“It’s like a reef snapshot,” says researcher Danielle Downey. “We count and measure oysters in the field.  We put shells out in sample trays and later collect the animals growing there and bring them back to the lab to look at abundance and diversity. We get a lot of toadfish, shrimp and crabs — lots of crabs.”

Larvae Wanted

Texas still has enough natural reefs to produce the baby oysters needed to populate restoration projects, but the oyster population in the Chesapeake Bay sits at about 1% of historical levels due to centuries of overharvesting — about 1.5 billion oysters a year by the end of the 19th century — along with pollution and habitat destruction. Protected areas established in 2010 cover about 24% of all oysters in Maryland, but with such a low wild population, protection alone is not enough.

“The reefs won’t come back on their own — it takes active restoration to jumpstart the population,” says Matt Ogburn, head of the fisheries conservation lab at the Smithsonian Environmental Research Center.

In the Chesapeake that jumpstart includes an approach called spat on shell: growing larvae in a hatchery, letting them settle on shells, then placing those on a reef. The process is complicated by the fact that these mollusks switch sexes, often multiple times during their lives, but it works. In 2021, for example, the Chesapeake Bay Foundation deployed more than 21 million spat on shell to reefs throughout the Bay. As part of the Chesapeake Oyster Alliance, some 100 nonprofits, community organizations, and oyster growers, CBF is contributing toward an overall goal of 10 billion.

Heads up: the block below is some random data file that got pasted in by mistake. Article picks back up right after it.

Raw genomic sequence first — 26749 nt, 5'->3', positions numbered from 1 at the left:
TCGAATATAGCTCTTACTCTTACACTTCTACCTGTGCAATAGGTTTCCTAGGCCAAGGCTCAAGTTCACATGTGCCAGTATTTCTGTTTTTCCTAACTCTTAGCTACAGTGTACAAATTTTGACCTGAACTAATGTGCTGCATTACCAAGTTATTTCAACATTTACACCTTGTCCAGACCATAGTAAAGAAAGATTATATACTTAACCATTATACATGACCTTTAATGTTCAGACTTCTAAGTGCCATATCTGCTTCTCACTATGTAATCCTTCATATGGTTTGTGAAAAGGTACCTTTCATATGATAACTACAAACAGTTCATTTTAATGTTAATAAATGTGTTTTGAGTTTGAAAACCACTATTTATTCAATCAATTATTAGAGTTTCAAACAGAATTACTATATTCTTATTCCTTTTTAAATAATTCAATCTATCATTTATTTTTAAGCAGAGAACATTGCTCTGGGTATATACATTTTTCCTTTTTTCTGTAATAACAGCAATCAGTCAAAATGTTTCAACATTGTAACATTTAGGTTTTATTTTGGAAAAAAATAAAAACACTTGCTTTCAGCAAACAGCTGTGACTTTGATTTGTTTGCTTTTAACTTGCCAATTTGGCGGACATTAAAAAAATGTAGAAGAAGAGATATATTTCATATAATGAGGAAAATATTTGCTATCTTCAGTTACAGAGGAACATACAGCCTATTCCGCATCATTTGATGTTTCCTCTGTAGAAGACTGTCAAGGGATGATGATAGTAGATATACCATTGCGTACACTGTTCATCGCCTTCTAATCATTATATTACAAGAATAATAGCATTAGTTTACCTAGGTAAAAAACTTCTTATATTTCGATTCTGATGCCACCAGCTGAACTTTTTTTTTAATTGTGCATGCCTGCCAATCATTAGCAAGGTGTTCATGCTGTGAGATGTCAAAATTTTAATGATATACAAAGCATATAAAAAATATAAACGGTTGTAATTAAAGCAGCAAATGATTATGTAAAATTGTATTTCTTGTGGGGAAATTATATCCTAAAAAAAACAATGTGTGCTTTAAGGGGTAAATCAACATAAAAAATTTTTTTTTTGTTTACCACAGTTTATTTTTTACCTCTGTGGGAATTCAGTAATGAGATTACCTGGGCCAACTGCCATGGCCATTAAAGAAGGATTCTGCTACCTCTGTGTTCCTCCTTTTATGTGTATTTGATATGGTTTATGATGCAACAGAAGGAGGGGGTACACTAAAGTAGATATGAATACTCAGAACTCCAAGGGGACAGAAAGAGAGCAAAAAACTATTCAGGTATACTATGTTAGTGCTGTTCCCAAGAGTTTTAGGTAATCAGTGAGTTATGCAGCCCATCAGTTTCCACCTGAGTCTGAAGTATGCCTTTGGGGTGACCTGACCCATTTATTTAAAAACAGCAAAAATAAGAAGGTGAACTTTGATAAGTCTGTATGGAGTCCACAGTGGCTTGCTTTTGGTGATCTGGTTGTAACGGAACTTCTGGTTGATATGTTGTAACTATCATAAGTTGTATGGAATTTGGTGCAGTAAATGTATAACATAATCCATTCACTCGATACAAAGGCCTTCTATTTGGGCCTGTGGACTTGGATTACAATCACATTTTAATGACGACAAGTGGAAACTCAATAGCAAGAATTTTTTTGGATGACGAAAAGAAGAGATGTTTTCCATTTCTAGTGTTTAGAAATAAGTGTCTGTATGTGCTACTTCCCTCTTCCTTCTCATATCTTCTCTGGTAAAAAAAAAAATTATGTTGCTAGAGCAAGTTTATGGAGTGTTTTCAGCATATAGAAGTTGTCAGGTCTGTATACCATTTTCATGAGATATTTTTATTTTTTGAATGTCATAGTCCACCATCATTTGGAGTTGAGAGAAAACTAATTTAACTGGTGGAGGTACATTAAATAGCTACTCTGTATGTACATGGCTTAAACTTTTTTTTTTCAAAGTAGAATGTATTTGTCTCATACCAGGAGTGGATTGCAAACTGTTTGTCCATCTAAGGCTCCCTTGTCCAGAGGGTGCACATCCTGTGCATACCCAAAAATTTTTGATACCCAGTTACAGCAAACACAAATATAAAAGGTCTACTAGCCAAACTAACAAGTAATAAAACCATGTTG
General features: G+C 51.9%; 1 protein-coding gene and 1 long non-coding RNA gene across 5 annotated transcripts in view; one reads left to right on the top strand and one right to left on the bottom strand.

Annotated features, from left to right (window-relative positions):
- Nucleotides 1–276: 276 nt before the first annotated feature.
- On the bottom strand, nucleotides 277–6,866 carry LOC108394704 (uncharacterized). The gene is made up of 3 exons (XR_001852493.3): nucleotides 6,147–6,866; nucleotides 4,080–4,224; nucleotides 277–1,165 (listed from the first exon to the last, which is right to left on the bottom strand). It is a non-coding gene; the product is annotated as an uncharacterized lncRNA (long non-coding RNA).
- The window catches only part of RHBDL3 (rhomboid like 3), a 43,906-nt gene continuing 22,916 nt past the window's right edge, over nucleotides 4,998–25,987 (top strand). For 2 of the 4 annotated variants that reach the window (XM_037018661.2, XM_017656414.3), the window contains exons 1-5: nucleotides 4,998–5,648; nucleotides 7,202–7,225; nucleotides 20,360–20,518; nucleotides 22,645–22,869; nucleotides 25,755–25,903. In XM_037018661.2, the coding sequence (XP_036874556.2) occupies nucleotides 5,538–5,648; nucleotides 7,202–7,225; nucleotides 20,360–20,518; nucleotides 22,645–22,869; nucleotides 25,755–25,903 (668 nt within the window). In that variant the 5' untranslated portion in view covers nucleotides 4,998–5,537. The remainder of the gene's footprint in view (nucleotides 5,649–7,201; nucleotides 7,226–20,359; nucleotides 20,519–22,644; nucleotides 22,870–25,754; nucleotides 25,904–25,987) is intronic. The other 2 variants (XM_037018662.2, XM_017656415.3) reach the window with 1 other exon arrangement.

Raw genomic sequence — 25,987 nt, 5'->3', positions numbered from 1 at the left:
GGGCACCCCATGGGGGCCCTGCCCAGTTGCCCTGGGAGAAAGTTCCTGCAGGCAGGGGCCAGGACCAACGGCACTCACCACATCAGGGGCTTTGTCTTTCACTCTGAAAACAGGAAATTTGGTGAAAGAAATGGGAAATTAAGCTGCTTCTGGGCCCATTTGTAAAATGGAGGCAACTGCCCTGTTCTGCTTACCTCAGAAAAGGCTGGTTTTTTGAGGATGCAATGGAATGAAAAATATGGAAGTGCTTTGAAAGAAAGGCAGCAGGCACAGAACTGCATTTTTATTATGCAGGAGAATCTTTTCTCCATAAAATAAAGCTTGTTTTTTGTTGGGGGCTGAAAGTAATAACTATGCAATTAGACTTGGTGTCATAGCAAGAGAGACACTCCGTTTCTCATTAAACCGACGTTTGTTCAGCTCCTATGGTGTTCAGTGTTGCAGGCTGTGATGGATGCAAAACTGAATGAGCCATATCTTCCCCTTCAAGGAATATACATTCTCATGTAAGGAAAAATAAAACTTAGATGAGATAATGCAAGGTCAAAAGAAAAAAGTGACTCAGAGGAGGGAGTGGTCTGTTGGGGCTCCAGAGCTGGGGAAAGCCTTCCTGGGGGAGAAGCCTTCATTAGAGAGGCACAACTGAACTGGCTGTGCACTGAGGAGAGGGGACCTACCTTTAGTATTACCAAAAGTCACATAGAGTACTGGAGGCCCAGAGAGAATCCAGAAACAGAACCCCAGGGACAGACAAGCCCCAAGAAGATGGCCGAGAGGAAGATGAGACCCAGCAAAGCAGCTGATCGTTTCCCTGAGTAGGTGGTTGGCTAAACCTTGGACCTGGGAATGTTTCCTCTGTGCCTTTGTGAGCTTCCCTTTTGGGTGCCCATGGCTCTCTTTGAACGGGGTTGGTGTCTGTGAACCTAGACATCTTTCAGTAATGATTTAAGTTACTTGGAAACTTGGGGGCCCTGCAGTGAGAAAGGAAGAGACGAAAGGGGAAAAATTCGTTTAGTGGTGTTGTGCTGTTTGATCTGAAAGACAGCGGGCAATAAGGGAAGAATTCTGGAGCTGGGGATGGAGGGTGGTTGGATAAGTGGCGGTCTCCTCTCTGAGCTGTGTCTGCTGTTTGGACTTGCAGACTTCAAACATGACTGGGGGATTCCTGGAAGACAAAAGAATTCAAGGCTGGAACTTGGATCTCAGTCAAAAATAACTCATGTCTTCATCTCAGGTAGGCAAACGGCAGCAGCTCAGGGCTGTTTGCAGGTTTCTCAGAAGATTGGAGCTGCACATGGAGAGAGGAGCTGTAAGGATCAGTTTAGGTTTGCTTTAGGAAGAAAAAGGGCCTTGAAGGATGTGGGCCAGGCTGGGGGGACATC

A 10-year old restoration reef in Harris Creek, a tributary of the Choptank River directly across Chesapeake Bay. Courtesy Smithsonian Environmental Research Center.

CBF has been restoring oyster reefs in the Bay since 1996. In 2022 it partnered with SERC, moving its spat-on-shell operation to the center’s campus in Edgewater, Maryland. One of SERC’s roles is to conduct extensive monitoring at sites before and at regular intervals after restoration. The team collects data aimed at creating a complete picture of what happens in the first few years, says Ogburn.

“We use high-frequency sonar to see how tall and complex reefs are, the abundance and size of fish and crabs around the reef, and how that differs as the reefs grow and mature,” he says. “Because sonar cannot identify specific species, we extract DNA from water samples, sequence it, and compare results to a reference library for the Chesapeake Bay. We also take underwater video every year and use a scoring system to rank the size and height of reefs. Combining all these methods provides an unprecedented picture of how a restored reef develops.”